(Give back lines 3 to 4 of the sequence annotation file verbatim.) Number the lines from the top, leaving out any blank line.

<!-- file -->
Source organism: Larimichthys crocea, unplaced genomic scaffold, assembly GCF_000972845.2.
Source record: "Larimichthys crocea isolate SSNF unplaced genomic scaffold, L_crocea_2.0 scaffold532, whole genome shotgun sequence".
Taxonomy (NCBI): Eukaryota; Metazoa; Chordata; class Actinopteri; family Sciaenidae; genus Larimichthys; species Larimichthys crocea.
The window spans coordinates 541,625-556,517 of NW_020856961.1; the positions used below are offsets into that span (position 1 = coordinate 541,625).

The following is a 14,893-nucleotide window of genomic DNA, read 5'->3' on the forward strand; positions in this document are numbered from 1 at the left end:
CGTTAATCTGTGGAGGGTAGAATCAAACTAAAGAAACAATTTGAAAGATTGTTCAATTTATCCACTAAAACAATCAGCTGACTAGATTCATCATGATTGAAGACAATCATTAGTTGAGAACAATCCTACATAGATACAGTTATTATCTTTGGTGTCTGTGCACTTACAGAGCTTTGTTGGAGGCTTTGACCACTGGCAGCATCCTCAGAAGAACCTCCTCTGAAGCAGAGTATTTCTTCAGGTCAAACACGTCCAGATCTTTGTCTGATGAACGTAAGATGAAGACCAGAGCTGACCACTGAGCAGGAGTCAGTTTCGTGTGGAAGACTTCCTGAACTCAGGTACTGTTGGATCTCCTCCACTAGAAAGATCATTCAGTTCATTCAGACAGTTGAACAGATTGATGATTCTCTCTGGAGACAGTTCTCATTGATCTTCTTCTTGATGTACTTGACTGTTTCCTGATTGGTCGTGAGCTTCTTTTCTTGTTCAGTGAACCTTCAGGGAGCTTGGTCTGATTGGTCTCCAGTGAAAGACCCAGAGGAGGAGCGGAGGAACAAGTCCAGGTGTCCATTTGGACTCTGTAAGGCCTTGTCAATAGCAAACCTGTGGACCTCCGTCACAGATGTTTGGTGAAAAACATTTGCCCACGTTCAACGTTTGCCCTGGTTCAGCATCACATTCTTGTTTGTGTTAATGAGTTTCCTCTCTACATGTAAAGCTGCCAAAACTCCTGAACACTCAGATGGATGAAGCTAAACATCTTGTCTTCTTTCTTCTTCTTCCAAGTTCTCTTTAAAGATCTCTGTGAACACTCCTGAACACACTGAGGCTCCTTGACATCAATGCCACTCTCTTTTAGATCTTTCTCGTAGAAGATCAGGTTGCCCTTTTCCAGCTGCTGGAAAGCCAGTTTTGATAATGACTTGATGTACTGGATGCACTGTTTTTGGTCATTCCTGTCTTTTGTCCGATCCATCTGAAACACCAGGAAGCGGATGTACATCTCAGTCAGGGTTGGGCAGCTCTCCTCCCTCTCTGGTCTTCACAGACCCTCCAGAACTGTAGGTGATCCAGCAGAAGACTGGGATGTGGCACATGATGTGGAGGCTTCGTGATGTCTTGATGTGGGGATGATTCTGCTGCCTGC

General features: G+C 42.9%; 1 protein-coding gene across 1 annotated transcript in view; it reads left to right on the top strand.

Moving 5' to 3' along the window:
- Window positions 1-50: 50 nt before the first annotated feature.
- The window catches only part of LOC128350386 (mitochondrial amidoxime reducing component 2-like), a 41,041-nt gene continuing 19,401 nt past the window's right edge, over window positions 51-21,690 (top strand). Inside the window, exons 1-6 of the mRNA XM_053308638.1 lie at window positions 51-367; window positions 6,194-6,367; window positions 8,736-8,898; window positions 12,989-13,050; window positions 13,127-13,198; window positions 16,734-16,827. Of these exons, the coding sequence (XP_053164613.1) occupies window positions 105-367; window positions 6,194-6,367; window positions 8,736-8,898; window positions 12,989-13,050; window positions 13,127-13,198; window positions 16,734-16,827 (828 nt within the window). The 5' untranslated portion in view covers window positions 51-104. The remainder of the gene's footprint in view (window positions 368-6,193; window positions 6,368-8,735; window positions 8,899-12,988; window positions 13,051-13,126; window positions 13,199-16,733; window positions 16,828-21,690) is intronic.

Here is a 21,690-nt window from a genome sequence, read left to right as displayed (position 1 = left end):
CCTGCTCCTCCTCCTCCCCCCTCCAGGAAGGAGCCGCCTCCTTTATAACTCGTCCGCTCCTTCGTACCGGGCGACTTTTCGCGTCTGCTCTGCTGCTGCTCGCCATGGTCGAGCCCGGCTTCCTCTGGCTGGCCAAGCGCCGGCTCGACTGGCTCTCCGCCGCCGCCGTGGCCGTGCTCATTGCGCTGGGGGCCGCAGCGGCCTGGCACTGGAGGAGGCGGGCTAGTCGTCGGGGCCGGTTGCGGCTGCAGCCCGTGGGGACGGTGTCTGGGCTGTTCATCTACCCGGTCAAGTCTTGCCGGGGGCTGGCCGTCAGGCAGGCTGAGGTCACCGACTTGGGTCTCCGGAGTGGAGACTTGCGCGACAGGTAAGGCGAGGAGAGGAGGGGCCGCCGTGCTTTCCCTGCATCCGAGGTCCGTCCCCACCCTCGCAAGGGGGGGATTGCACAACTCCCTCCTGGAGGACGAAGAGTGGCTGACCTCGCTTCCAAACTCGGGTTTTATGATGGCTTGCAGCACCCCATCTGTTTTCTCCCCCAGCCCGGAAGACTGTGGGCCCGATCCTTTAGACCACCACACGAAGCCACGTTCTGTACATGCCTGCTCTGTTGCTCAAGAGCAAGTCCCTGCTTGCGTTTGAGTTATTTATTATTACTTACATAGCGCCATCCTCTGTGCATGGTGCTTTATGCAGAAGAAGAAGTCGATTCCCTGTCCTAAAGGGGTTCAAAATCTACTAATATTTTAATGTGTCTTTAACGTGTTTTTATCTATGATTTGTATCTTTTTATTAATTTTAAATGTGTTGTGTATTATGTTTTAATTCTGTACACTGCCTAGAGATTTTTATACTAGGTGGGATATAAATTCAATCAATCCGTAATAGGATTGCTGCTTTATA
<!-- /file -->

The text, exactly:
Taxonomy (NCBI): Eukaryota; Metazoa; Chordata; class Actinopteri; family Sciaenidae; genus Larimichthys; species Larimichthys crocea.
The window spans coordinates 541,625-556,517 of NW_020856961.1; the positions used below are offsets into that span (position 1 = coordinate 541,625).